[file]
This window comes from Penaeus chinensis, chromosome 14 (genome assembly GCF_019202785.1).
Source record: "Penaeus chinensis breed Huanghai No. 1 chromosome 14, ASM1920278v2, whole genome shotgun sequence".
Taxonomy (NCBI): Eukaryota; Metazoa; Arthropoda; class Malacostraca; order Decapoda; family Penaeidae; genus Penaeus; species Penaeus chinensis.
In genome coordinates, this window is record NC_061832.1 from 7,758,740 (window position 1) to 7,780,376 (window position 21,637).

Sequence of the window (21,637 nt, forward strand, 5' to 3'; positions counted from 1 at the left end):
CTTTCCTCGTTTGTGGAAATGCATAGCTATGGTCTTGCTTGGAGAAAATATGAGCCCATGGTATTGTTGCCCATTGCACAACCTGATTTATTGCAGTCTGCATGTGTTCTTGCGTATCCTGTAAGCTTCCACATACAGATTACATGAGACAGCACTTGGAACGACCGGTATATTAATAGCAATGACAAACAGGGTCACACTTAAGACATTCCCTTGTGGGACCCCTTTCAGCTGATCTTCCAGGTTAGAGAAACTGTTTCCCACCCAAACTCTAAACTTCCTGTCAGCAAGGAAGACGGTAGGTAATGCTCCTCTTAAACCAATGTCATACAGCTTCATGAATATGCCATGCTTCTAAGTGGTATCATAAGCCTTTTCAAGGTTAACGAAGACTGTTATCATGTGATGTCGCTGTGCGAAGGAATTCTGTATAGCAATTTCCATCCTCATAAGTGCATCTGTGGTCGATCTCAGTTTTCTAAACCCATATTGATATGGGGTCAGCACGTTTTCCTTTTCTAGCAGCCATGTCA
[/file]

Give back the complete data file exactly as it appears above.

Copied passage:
This window comes from Penaeus chinensis, chromosome 14 (genome assembly GCF_019202785.1).
Source record: "Penaeus chinensis breed Huanghai No. 1 chromosome 14, ASM1920278v2, whole genome shotgun sequence".
Taxonomy (NCBI): Eukaryota; Metazoa; Arthropoda; class Malacostraca; order Decapoda; family Penaeidae; genus Penaeus; species Penaeus chinensis.
In genome coordinates, this window is record NC_061832.1 from 7,758,740 (window position 1) to 7,780,376 (window position 21,637).

Sequence of the window (21,637 nt, forward strand, 5' to 3'; positions counted from 1 at the left end):
CTTTCCTCGTTTGTGGAAATGCATAGCTATGGTCTTGCTTGGAGAAAATATGAGCCCATGGTATTGTTGCCCATTGCACAACCTGATTTATTGCAGTCTGCATGTGTTCTTGCGTATCCTGTAAGCTTCCACATACAGATTACATGAGACAGCACTTGGAACGACCGGTATATTAATAGCAATGACAAACAGGGTCACACTTAAGACATTCCCTTGTGGGACCCCTTTCAGCTGATCTTCCAGGTTAGAGAAACTGTTTCCCACCCAAACTCTAAACTTCCTGTCAGCAAGGAAGACGGTAGGTAATGCTCCTCTTAAACCAATGTCATACAGCTTCATGAATATGCCATGCTTCTAAGTGGTATCATAAGCCTTTTCAAGGTTAACGAAGACTGTTATCATGTGATGTCGCTGTGCGAAGGAATTCTGTATAGCAATTTCCATCCTCATAAGTGCATCTGTGGTCGATCTCAGTTTTCTAAACCCATATTGATATGGGGTCAGCACGTTTTCCTTTTCTAGCAGCCATGTCA